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TO

THE RIGHT HONOURABLE

SIR JOHN TAYLOR COLERIDGE,

THE NEPHEW OF COLERIDGE,

THE FRIEND OF WORDSWORTH,

THE LIFE-LONG FRIEND OF KEBLE,

AND HIS BIOGRAPHER,

IN WHOSE SERENE AGE AND BEAUTIFUL CHARACTER

ANOTHER GENERATION SEES EMBODIED

THE BEST WISDOM OF HIS POET FRIENDS.

PREFACE TO SECOND EDITION.

THE Essays on Wordsworth, Coleridge, and Keble, were, as stated in the former Preface, intended to be in some sort thank-offerings, single stones contributed to their memorial cairns. Another name I feel should have followed, or rather have preceded, these. Of Walter Scott and his poetry, the first poetry I knew, it was my wish to have said something in another essay, and to have added it to this series, or perhaps put it in the first, which would have been its proper, place. But before this was done, his Centenary had come, during which so much was spoken, and well spoken, on the subject, that this does not seem the time for saying more. But if, adopting Wordsworth's lines, we say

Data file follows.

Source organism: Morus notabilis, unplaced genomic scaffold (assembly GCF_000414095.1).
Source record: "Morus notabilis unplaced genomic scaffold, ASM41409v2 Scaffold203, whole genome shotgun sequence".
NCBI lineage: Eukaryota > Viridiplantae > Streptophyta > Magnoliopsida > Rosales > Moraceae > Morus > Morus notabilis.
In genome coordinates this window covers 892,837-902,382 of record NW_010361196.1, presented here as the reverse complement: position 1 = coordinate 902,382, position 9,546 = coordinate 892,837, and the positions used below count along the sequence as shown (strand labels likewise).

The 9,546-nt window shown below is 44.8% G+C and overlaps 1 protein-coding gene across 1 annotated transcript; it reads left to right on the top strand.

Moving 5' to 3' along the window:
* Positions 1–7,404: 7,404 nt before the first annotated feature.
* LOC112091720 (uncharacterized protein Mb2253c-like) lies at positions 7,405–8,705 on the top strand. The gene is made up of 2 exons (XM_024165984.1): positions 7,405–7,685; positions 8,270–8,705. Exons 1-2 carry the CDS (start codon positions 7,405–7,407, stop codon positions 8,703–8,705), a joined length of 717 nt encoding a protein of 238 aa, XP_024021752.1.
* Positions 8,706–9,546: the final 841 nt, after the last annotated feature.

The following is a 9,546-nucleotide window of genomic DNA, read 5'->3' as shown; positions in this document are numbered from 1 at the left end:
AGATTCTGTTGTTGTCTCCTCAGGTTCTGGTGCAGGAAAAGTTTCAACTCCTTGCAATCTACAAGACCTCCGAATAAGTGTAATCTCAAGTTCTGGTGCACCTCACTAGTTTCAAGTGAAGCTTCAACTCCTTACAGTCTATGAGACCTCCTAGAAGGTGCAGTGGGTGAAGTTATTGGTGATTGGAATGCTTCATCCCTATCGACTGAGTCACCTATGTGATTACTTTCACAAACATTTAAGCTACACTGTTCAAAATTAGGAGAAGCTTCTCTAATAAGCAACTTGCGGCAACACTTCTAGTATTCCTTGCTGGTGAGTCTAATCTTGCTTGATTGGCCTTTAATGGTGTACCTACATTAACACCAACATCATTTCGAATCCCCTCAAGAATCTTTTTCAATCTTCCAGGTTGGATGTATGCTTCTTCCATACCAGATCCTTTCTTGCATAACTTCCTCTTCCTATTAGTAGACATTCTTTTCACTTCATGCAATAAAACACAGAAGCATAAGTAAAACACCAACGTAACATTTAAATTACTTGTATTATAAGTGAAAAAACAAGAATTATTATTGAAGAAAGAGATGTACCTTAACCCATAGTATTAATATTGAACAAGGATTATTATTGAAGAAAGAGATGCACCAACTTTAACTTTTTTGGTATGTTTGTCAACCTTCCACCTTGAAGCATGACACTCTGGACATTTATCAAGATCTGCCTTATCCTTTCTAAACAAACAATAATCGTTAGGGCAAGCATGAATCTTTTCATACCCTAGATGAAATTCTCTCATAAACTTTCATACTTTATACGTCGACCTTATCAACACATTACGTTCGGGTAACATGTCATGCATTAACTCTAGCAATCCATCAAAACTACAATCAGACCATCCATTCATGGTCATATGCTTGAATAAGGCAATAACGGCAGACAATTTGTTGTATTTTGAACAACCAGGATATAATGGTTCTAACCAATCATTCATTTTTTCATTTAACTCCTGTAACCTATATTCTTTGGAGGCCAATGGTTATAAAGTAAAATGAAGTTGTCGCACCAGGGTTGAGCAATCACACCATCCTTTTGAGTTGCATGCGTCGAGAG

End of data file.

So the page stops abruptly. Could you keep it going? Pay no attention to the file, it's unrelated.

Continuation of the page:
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Blessings be with them—and eternal praise,
Who gave us nobler loves, and nobler cares-
The Poets, who on earth have made us heirs
Of truth and pure delight by heavenly lays !'

to Walter Scott will fall a large share in that benediction

These Essays are in no sense criticisms of the poets they deal with, at least as that word is generally understood. To take the measure of these great and good men, and assign them, as the phrase goes, their place in literature, I would not try if I could, and I could not if I would. Such attempts seem to me to be generally more pretentious than solid. Enough will have been done, if by pointing to some of the sources of delight I found in them, others may be induced to study them and find the same.

A hope was expressed that all the four Essays, distinct though they are in subject, might yet be found pervaded by a unity of thought and purpose. Of the reviewers who have noticed the Essays—and all whom I have read have done so very kindly-some have perceived no such unity, others have not failed to find it. One reviewer has so well described this thread of connexion, that I cannot do better than give his words :

His subjects—Wordsworth, Coleridge, Keble, and the Moving Force of the Moral Life-are all,

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